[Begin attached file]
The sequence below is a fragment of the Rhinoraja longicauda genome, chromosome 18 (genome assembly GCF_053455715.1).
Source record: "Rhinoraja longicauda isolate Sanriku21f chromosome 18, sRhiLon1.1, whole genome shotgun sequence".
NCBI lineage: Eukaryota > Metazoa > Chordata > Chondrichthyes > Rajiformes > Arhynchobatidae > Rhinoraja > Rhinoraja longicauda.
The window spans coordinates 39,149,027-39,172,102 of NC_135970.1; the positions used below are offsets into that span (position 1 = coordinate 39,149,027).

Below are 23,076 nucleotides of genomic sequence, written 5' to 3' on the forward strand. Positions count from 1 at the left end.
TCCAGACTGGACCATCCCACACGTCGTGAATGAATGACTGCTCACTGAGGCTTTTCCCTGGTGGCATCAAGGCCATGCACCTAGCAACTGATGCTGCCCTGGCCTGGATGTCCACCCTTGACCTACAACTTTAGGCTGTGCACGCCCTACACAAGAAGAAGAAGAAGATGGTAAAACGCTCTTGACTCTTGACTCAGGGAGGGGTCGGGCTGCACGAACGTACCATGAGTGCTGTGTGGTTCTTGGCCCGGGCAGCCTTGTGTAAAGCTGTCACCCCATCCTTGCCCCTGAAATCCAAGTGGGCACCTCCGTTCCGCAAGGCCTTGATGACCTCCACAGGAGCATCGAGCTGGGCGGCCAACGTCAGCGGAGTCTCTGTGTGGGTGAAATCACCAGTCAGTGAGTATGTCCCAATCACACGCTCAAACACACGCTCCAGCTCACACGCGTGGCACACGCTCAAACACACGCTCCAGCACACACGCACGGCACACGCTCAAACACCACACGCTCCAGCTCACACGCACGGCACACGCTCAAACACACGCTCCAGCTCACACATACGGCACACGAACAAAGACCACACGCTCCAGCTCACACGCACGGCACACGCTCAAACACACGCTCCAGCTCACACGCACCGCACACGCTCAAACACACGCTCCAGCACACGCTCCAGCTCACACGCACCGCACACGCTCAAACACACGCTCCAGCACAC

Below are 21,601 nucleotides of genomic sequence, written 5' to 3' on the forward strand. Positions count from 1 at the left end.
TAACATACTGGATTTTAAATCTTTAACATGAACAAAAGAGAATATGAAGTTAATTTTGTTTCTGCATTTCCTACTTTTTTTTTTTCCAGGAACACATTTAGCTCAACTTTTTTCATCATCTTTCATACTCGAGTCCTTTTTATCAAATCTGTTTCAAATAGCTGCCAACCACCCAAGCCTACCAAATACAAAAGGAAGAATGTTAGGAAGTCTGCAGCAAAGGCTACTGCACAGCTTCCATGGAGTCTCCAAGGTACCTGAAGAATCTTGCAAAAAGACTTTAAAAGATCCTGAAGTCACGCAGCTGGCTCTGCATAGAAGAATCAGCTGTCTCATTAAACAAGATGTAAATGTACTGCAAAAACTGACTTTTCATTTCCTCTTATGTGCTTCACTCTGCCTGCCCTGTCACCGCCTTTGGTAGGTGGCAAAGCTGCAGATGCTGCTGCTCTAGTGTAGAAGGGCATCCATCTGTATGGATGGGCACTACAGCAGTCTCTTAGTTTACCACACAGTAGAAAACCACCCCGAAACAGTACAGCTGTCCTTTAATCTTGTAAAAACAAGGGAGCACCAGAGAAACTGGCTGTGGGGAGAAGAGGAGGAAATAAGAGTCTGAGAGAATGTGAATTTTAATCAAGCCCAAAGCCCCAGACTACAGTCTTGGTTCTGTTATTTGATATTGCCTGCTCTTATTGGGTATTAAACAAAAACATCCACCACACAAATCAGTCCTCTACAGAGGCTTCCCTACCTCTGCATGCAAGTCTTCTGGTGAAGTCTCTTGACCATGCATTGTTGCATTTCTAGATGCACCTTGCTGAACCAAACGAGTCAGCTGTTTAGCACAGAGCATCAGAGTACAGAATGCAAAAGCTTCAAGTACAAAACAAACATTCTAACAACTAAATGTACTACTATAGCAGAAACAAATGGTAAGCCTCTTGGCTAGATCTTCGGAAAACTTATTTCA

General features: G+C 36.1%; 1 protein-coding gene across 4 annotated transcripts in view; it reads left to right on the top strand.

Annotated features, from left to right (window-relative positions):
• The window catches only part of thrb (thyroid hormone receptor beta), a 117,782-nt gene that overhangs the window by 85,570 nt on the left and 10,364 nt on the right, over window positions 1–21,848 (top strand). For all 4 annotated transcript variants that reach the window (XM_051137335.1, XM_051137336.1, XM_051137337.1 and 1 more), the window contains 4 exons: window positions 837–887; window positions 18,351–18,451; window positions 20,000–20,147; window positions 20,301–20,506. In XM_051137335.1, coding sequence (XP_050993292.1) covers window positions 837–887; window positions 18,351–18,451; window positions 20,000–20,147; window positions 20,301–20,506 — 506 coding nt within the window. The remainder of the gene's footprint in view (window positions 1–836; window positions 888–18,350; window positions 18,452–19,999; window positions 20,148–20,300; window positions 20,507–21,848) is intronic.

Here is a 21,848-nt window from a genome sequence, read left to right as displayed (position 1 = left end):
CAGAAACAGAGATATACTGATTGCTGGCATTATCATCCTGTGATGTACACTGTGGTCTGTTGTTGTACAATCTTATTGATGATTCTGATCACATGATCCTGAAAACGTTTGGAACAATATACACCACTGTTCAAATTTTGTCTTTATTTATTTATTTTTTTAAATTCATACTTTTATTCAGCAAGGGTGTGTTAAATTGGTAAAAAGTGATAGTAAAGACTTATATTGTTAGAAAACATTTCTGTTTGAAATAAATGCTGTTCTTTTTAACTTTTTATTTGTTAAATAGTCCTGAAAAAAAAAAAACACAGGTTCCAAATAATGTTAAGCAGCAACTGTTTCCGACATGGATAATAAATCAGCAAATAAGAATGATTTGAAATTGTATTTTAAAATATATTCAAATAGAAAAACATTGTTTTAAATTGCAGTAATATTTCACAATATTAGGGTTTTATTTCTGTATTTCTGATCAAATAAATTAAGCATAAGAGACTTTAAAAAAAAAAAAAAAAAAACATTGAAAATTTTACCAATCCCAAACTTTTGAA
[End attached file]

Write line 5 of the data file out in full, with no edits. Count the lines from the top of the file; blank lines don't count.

Below are 23,076 nucleotides of genomic sequence, written 5' to 3' on the forward strand. Positions count from 1 at the left end.